In the matter of amendment of Wis. Stat. § (Rule) 809.23(3) regarding citation to unpublished opinions, 2009 WI 2, no. 08 - 02.
The Wisconsin Supreme Court has accepted a petition to modify § 809.23(3) to allow unpublished decisions issued on or after July 1, 2009 to be used for persuasive value.
2010 WI 6
Issue: Admissibility of a Preliminary Breath Test (PBT) result at an OWI trial.
Holding: The Wisconsin Supreme Court
upheld the appellate court's decision that affirmed the trial court's ruling that excluded an expert's report and opinion testimony based in part on preliminary breath test (PBT) results.
Summary: Officers An officer pulled Fischer over on suspicion of driving while intoxicated. After Fischer failed a field sobriety test, the officer administered a PBT, which registered a .112 percent. A chemical blood test, administered an hour later, resulted in a .147 percent BAC. Fischer was charged with OWI and OWI-PAC. At trial, Fischer retained an expert witness who, by comparing the PBT result to the blood test result, extrapolated a probable BAC at the time Fischer was initially pulled over. The expert planned to testify that Fischer’s BAC may have been below 0.08 when he was first stopped. The State filed a motion to exclude the testimony, specifically the use of the PBT result. Acknowledging that PBT results are inadmissible evidence in prosecutions for OWI, Fischer argued he had a Sixth Amendment right to present the expert’s evidence. In rejecting Fischer’s claim, the circuit court looked to the legislative intent behind Wis. Stat. § 343.303 and found that the legislature never intended a PBT result to be an evidentiary test. While the legislature deemed the PBT reliable enough for a probable cause determination, it did not consider it reliable enough to be admitted into evidence for purposes of determining guilt or innocence.
The questions before the Wisconsin Supreme Court are (1) whether Wis. Stat § 343.303 creates an absolute bar on the admission of PBT results in OWI cases, even when used as the basis for an expert's opinion offered under Wis. Stat. § 907.03; (2) if so, whether such an application of the statute violates a defendant's constitutional right to present a defense; and (3) whether the court should revisit and reject Wisconsin case law that establishes that "the reliability of the evidence is a weight and credibility issue for the fact finder”. The supreme court found that the circuit court properly granted the State’s motion to exclude the report and the expert opinion testimony.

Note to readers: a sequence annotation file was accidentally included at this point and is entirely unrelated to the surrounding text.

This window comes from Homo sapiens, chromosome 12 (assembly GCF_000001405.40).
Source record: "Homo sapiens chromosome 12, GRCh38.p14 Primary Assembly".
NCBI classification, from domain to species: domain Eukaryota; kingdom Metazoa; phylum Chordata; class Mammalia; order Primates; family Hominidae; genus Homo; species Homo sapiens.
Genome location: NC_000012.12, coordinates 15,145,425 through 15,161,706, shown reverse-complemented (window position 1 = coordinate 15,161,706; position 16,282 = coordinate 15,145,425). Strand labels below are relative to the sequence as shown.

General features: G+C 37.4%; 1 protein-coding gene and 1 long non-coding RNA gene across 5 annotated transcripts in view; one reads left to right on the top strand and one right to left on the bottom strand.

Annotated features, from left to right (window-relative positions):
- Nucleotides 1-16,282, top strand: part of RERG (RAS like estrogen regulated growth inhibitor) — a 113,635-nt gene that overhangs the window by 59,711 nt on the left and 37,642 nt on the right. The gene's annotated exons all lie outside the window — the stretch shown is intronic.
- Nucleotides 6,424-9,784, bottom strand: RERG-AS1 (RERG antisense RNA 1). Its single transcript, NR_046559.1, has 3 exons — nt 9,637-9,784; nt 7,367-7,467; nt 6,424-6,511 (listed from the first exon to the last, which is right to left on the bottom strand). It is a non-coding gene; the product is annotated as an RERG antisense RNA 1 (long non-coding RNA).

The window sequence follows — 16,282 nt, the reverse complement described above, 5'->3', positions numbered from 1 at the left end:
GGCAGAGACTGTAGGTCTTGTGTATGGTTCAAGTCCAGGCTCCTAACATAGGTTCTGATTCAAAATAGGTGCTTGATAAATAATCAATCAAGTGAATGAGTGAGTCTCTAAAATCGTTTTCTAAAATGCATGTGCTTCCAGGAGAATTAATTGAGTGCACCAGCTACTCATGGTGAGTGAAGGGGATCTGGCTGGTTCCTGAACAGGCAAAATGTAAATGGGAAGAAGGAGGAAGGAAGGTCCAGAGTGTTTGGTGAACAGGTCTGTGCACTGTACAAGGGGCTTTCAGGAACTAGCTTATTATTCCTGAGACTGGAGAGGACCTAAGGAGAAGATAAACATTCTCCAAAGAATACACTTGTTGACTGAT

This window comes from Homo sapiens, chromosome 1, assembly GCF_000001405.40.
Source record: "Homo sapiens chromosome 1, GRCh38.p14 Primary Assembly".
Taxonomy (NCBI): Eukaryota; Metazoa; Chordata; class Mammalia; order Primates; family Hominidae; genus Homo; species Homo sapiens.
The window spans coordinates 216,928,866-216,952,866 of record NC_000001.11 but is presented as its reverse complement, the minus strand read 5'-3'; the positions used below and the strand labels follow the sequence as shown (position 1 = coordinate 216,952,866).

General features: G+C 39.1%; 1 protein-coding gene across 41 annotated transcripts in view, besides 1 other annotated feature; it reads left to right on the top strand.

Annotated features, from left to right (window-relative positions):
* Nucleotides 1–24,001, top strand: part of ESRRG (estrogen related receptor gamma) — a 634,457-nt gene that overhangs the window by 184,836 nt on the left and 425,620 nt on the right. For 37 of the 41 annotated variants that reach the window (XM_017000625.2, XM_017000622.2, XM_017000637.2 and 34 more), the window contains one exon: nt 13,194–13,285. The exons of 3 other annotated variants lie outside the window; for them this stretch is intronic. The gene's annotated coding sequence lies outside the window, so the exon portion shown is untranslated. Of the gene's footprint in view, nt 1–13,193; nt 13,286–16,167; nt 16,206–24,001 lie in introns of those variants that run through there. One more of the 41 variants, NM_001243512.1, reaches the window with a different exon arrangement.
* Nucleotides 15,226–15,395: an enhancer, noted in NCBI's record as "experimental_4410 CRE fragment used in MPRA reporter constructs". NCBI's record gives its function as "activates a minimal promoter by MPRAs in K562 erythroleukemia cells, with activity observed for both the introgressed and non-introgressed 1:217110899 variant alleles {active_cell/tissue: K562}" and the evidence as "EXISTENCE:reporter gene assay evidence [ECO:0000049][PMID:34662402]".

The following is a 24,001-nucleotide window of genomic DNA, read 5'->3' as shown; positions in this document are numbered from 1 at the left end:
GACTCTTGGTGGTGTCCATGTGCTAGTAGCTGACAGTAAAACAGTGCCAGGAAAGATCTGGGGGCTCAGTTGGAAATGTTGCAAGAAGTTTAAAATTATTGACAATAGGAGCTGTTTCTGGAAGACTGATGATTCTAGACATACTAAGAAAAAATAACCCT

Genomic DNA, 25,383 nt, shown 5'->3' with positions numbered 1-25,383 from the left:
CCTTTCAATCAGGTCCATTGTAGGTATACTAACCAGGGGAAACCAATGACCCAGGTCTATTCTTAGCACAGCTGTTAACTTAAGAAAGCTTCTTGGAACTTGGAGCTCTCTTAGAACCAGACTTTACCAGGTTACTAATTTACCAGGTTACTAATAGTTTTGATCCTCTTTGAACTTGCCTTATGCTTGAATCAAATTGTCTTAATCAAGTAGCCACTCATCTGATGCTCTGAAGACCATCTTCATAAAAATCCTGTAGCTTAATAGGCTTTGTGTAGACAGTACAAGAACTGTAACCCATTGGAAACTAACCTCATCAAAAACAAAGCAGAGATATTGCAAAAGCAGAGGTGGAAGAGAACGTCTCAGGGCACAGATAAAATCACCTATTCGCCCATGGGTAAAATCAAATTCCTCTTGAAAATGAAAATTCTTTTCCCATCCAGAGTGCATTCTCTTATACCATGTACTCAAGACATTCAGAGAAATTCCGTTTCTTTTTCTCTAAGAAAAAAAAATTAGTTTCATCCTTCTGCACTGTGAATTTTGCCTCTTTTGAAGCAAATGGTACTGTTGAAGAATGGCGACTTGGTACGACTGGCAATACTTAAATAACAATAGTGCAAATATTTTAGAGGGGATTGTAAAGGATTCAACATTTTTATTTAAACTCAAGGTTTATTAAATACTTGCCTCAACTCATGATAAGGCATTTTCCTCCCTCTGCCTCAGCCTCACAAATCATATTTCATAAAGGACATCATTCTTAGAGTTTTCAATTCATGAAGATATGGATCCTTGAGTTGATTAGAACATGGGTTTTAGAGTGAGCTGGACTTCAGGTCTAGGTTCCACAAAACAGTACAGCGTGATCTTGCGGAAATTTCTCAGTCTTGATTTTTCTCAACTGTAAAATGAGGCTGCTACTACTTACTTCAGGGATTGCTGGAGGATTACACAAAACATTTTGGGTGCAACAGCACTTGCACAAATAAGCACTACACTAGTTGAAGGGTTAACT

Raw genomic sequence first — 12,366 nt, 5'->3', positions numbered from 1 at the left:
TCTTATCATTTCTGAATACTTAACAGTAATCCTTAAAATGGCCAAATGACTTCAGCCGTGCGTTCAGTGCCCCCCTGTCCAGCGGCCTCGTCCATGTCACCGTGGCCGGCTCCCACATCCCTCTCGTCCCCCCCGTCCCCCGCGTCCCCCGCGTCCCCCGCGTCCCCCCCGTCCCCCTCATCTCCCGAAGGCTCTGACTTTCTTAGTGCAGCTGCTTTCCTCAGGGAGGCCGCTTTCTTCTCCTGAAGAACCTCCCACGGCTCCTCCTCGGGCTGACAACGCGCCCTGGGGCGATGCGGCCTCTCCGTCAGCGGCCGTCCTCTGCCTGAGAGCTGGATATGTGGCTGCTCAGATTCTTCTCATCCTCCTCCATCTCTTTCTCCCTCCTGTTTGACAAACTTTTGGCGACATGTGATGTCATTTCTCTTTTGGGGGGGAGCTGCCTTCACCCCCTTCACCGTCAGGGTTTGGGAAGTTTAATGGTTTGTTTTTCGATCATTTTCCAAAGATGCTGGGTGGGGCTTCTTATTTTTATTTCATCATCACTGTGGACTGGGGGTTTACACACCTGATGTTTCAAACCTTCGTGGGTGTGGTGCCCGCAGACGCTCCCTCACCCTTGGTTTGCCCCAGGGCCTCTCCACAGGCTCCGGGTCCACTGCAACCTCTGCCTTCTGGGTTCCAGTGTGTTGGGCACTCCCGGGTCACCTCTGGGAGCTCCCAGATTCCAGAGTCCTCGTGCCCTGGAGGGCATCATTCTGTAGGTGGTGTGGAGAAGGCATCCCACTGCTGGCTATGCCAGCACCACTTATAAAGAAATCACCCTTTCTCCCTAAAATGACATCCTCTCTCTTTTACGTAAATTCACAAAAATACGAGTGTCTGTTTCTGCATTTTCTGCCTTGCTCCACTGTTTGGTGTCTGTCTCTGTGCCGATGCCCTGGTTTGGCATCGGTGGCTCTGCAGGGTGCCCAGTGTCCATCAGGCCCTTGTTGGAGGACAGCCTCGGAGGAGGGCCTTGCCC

The court concluded that Wis. Stat.§ 343.303 expressly bars PBT results in OWI cases, and courts cannot allow Wis. Stat. § 907.03 to trump that prohibition in § 343.303 because it would present needless obstacles in the investigation, prosecution, and defense of drunk driving cases.
Fischer argues that excluding the expert’s opinion violates his constitutional right to present a defense. The court did not agree, citing United States v. Scheffer which held that the exclusion of defense evidence is constitutionally valid “so long as they are not ‘arbitrary’ or ‘disportionate to the purposes they are designed to serve.’ ” The Wisconsin Supreme Court turned the Scheffer holding into a two-part test in State v. St. George, 2002 WI 50, ¶52, 252 Wis. 2d 499, 643, N.W.2d 777; the second part of the St. George test involves weighing the defendant’s right against the State’s interest in excluding the evidence. The Wisconsin Supreme Court found that the state’s compelling interest in excluding the PBT results promotes efficient investigations of suspected drunk driving incidents and successfully outweighs Fischer’s right to present this evidence.
Note 1: The court’s holding does not speak to the reliability of the PBT results in general
Note 2: Wis. Stat. § 343.303 states in relevant part: "The result of the preliminary breath screening test shall not be admissible in any action or proceeding except to show probable cause for an arrest, if the arrest is challenged, or to prove that a chemical test was properly required or requested of a person under s. 343.305(3).